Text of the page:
Each year in the United States, an average of 4,423 children are treated in emergency rooms for injuries sustained on rides at amusement parks, fairs, malls and other locations. During the summer months – peak season for injuries of this type – more than 20 children per day are taken to the hospital for ride-related injuries.

In a study conducted by the Research Institute at Nationwide Children’s Hospital’s Center for Injury Research and Policy, analysts reviewed data from nearly 93,000 ride-related injuries affecting children age 17 and under from 1990 to 2000. The study, which was published in May 2013 in the medical journal Pediatrics, relied solely on data involving injuries serious enough to require emergency medical attention. This suggests that the actual rate of amusement ride injuries may be even higher than the numbers reported here.

Common ride-related injuries

The data analysis revealed that whiplash and other soft tissue injuries are the most common ride-related injuries among children, making up 29 percent of emergency room visits. Sprains and strains were the second most common at 21 percent, while cuts and lacerations were not far behind at 20 percent. About 10 percent of ride injuries involved broken bones.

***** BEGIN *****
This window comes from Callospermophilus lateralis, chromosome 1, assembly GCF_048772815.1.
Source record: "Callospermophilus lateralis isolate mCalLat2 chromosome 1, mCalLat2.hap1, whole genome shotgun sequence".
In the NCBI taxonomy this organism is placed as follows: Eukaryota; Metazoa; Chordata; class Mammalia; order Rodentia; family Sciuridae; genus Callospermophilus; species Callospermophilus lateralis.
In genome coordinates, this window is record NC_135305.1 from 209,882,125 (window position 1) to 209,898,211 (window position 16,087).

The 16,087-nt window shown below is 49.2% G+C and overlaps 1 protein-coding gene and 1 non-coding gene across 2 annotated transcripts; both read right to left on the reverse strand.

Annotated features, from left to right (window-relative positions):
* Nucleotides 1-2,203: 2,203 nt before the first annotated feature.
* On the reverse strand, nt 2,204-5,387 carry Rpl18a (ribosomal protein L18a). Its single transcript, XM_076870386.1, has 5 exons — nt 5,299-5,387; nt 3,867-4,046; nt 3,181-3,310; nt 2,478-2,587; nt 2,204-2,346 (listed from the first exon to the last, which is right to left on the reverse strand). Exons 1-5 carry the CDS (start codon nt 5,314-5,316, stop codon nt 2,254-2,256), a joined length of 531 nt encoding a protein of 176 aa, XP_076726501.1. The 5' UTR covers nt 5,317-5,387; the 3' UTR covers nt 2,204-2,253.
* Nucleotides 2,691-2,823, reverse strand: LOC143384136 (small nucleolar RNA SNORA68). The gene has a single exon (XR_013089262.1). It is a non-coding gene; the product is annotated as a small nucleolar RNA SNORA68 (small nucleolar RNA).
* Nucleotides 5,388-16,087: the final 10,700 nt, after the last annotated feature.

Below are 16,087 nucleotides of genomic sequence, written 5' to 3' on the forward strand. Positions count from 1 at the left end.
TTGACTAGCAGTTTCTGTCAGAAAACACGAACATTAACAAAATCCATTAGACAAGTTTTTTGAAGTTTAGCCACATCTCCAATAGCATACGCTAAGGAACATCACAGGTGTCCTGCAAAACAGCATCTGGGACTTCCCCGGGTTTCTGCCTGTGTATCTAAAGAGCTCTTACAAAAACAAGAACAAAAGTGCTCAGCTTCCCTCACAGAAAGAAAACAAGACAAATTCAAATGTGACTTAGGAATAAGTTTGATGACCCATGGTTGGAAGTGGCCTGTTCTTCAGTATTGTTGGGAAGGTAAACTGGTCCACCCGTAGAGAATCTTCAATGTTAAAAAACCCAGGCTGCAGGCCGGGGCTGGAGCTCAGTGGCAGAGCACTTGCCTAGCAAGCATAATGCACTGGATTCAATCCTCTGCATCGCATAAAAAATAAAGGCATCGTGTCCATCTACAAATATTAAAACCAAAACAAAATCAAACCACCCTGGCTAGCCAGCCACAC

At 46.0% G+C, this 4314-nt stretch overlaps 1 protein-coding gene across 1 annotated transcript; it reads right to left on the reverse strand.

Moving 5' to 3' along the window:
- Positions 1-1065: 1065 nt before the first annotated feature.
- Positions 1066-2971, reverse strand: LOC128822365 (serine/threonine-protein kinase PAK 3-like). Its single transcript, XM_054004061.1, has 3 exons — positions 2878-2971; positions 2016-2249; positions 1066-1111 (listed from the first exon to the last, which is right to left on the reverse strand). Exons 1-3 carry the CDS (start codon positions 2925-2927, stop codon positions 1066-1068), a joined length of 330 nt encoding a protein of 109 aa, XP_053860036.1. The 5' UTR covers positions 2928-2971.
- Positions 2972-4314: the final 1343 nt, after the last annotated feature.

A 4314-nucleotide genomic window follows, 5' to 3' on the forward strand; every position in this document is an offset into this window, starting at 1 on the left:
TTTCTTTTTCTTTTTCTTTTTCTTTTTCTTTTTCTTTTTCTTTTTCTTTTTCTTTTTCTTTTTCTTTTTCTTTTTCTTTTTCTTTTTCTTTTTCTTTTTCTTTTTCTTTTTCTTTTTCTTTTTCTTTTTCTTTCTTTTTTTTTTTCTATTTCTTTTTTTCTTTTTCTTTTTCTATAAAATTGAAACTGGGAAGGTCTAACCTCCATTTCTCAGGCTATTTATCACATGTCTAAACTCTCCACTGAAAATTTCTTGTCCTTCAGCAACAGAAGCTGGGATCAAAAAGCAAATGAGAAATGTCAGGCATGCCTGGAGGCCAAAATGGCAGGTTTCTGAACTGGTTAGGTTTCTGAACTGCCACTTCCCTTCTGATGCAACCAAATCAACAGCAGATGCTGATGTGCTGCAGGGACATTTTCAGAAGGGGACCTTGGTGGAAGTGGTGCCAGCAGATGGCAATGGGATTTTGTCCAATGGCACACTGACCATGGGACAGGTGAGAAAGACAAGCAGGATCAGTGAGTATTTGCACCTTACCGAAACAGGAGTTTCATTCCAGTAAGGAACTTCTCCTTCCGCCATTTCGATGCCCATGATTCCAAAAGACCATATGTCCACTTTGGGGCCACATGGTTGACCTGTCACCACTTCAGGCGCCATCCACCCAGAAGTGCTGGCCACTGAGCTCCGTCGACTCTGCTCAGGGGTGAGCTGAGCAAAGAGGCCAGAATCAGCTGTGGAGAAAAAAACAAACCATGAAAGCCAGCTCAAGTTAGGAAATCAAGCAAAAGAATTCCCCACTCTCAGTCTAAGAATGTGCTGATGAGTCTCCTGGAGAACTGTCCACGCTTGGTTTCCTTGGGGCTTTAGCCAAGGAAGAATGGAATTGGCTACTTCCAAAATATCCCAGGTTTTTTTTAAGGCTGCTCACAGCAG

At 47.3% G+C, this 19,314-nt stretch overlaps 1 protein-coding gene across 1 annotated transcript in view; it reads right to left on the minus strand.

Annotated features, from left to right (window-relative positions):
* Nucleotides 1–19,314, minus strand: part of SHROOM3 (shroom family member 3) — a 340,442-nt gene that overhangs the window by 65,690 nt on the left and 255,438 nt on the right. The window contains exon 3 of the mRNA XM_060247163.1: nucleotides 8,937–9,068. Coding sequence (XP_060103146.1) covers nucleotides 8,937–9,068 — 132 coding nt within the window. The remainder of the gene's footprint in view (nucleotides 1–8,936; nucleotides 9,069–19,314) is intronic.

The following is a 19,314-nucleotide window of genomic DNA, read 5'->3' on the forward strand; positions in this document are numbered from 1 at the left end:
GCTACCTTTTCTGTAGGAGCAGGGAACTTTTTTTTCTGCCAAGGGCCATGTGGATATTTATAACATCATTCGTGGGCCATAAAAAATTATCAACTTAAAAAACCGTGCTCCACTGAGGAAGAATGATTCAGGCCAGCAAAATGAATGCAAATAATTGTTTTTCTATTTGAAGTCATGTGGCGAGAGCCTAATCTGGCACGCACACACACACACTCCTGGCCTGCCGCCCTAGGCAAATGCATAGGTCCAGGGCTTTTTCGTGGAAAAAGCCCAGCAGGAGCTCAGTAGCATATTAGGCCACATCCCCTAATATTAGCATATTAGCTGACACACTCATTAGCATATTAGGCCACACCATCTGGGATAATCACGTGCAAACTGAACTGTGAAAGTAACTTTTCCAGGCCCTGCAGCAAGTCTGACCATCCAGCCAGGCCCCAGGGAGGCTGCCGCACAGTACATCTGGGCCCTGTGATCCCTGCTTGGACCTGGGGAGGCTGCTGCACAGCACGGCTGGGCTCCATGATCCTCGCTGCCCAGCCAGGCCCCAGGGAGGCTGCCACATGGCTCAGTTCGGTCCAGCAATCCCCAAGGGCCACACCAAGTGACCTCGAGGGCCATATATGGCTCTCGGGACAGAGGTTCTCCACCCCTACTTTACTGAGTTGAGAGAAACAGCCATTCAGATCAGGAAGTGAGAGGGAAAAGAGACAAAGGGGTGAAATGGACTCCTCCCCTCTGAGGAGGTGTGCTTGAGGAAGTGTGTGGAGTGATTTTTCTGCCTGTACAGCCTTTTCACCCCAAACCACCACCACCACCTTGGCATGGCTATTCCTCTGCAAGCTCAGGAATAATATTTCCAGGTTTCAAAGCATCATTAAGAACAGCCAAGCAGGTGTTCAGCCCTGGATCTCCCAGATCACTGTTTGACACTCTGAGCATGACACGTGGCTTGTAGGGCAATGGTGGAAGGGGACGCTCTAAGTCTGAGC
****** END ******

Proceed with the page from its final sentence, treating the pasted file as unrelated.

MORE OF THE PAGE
Certain body regions appear to be more vulnerable to amusement ride injuries than others, according to the study. Twenty-nine percent of ride-related emergency room visits involve injuries to the head or neck, while 24 percent involve injuries to the arms. Facial injuries and leg injuries account for 18 and 17 percent of ride injuries, respectively.

Mall rides may pose heightened risk

It may come as no surprise that a majority of ride injuries occur during the summer months, when attendance at fairs and amusement parks is at its highest. According to the study, more than two out of three ride-related emergency room visits in the United States occurs between the months of May and September.

Notably, however, the study revealed that children who are hurt by rides at malls tend to suffer injuries of a different character than those who are hurt at other locations such as fairs and amusement parks.

For example, head injuries and concussions are linked more closely to mall rides than to other types of rides. In addition, falls are much more likely to be involved in mall ride injuries than amusement park or fair rides. While falls are involved in just under one-third of all ride-related injuries, the study shows, three-fourths of all mall ride injuries involve a fall from, onto or against the ride.

This may be due to the fact that mall rides are often installed and maintained with less attention to safety than rides in other locations. For example, children may be more likely to be injured by a mall ride that has been placed on a hard surface or lacks safety restraints.

Compensation may be available for ride injuries

If your child has been hurt by a ride at an amusement park, mall or any other location, you may be entitled to monetary compensation for your child’s injuries and related expenses. Contact a knowledgeable personal injury lawyer near you to learn more about the options that are available.